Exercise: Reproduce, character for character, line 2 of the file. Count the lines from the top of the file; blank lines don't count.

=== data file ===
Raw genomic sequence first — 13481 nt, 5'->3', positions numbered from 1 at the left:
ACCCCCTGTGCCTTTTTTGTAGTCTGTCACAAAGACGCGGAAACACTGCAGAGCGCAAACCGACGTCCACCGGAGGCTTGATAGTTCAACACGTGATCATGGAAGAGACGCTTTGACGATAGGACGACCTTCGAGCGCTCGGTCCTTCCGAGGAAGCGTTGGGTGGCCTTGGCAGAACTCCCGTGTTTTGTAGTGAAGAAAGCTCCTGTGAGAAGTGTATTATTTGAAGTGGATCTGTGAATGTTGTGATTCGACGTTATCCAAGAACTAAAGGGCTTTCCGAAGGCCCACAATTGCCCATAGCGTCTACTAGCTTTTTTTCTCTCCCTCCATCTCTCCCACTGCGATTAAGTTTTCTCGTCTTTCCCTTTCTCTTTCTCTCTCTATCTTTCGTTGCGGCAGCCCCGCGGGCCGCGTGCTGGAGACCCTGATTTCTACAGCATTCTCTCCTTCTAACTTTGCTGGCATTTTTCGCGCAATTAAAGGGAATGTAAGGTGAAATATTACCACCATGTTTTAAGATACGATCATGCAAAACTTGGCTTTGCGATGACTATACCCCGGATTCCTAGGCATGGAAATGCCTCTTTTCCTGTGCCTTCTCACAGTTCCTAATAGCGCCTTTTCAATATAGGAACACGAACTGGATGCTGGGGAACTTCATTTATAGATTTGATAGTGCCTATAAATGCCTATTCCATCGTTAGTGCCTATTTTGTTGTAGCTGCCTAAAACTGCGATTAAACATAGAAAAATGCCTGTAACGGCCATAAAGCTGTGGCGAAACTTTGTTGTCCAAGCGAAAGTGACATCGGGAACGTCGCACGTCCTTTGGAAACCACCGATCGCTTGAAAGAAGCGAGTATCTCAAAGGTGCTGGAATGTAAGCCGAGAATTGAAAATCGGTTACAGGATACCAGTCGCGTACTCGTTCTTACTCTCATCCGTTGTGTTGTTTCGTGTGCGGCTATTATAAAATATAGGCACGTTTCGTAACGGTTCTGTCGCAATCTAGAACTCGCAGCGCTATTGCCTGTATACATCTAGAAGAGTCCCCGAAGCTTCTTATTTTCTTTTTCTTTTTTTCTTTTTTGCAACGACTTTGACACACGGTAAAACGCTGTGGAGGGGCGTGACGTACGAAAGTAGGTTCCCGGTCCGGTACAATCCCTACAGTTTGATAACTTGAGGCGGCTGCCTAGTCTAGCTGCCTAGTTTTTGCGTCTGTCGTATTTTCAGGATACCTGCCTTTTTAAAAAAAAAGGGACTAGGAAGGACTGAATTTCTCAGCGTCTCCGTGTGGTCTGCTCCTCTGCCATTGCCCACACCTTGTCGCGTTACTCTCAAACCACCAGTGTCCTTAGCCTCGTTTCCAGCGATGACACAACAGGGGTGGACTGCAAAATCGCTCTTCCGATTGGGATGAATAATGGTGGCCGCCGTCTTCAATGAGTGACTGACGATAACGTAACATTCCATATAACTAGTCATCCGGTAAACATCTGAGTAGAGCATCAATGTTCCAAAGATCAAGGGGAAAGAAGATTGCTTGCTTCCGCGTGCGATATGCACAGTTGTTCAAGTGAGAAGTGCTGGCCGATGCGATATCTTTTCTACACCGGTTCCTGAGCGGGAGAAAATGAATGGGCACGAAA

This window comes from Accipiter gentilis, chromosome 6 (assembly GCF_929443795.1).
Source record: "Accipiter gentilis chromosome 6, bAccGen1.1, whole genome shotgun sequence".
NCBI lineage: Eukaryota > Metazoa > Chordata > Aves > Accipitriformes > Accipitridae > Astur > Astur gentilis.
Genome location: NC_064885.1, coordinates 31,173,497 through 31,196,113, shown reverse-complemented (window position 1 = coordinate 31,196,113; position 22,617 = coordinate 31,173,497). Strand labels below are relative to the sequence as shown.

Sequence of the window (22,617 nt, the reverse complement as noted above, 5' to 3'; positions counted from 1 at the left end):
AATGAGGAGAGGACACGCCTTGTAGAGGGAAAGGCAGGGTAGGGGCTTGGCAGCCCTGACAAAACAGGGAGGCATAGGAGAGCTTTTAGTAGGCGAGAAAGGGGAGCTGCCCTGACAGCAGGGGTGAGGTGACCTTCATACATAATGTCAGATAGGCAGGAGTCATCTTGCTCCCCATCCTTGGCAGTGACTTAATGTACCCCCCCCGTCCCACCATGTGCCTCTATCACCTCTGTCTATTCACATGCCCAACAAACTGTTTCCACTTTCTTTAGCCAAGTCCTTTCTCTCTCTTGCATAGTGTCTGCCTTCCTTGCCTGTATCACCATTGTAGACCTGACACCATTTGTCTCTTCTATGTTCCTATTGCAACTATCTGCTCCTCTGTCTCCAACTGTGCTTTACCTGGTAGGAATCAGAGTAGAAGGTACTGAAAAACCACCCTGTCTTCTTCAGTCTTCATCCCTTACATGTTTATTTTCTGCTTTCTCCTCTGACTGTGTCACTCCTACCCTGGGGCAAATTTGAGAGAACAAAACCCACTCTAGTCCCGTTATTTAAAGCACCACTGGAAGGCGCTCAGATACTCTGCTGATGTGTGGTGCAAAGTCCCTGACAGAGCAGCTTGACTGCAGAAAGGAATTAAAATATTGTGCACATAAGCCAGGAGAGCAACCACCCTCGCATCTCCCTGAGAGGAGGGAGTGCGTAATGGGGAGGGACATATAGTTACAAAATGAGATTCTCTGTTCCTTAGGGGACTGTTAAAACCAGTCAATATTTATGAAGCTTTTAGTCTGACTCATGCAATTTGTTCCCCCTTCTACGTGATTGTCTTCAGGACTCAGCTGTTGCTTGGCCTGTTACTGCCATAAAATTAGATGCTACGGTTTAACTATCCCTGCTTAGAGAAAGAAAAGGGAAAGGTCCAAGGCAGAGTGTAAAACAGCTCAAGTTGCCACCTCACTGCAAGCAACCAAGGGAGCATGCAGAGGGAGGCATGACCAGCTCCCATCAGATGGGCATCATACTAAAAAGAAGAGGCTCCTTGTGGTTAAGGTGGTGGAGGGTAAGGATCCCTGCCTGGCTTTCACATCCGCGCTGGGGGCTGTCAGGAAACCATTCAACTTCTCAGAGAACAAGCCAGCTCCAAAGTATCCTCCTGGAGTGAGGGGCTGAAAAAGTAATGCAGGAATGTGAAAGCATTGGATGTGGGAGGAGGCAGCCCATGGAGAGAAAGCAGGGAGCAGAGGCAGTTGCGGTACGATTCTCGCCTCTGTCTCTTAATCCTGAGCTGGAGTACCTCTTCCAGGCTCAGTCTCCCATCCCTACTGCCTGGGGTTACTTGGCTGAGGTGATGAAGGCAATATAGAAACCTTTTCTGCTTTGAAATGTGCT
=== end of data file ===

ACCCCCTGTGCCTTTTTTGTAGTCTGTCACAAAGACGCGGAAACACTGCAGAGCGCAAACCGACGTCCACCGGAGGCTTGATAGTTCAACACGTGATCATGGAAGAGACGCTTTGACGATAGGACGACCTTCGAGCGCTCGGTCCTTCCGAGGAAGCGTTGGGTGGCCTTGGCAGAACTCCCGTGTTTTGTAGTGAAGAAAGCTCCTGTGAGAAGTGTATTATTTGAAGTGGATCTGTGAATGTTGTGATTCGACGTTATCCAAGAACTAAAGGGCTTTCCGAAGGCCCACAATTGCCCATAGCGTCTACTAGCTTTTTTTCTCTCCCTCCATCTCTCCCACTGCGATTAAGTTTTCTCGTCTTTCCCTTTCTCTTTCTCTCTCTATCTTTCGTTGCGGCAGCCCCGCGGGCCGCGTGCTGGAGACCCTGATTTCTACAGCATTCTCTCCTTCTAACTTTGCTGGCATTTTTCGCGCAATTAAAGGGAATGTAAGGTGAAATATTACCACCATGTTTTAAGATACGATCATGCAAAACTTGGCTTTGCGATGACTATACCCCGGATTCCTAGGCATGGAAATGCCTCTTTTCCTGTGCCTTCTCACAGTTCCTAATAGCGCCTTTTCAATATAGGAACACGAACTGGATGCTGGGGAACTTCATTTATAGATTTGATAGTGCCTATAAATGCCTATTCCATCGTTAGTGCCTATTTTGTTGTAGCTGCCTAAAACTGCGATTAAACATAGAAAAATGCCTGTAACGGCCATAAAGCTGTGGCGAAACTTTGTTGTCCAAGCGAAAGTGACATCGGGAACGTCGCACGTCCTTTGGAAACCACCGATCGCTTGAAAGAAGCGAGTATCTCAAAGGTGCTGGAATGTAAGCCGAGAATTGAAAATCGGTTACAGGATACCAGTCGCGTACTCGTTCTTACTCTCATCCGTTGTGTTGTTTCGTGTGCGGCTATTATAAAATATAGGCACGTTTCGTAACGGTTCTGTCGCAATCTAGAACTCGCAGCGCTATTGCCTGTATACATCTAGAAGAGTCCCCGAAGCTTCTTATTTTCTTTTTCTTTTTTTCTTTTTTGCAACGACTTTGACACACGGTAAAACGCTGTGGAGGGGCGTGACGTACGAAAGTAGGTTCCCGGTCCGGTACAATCCCTACAGTTTGATAACTTGAGGCGGCTGCCTAGTCTAGCTGCCTAGTTTTTGCGTCTGTCGTATTTTCAGGATACCTGCCTTTTTAAAAAAAAAGGGACTAGGAAGGACTGAATTTCTCAGCGTCTCCGTGTGGTCTGCTCCTCTGCCATTGCCCACACCTTGTCGCGTTACTCTCAAACCACCAGTGTCCTTAGCCTCGTTTCCAGCGATGACACAACAGGGGTGGACTGCAAAATCGCTCTTCCGATTGGGATGAATAATGGTGGCCGCCGTCTTCAATGAGTGACTGACGATAACGTAACATTCCATATAACTAGTCATCCGGTAAACATCTGAGTAGAGCATCAATGTTCCAAAGATCAAGGGGAAAGAAGATTGCTTGCTTCCGCGTGCGATATGCACAGTTGTTCAAGTGAGAAGTGCTGGCCGATGCGATATCTTTTCTACACCGGTTCCTGAGCGGGAGAAAATGAATGGGCACGAAA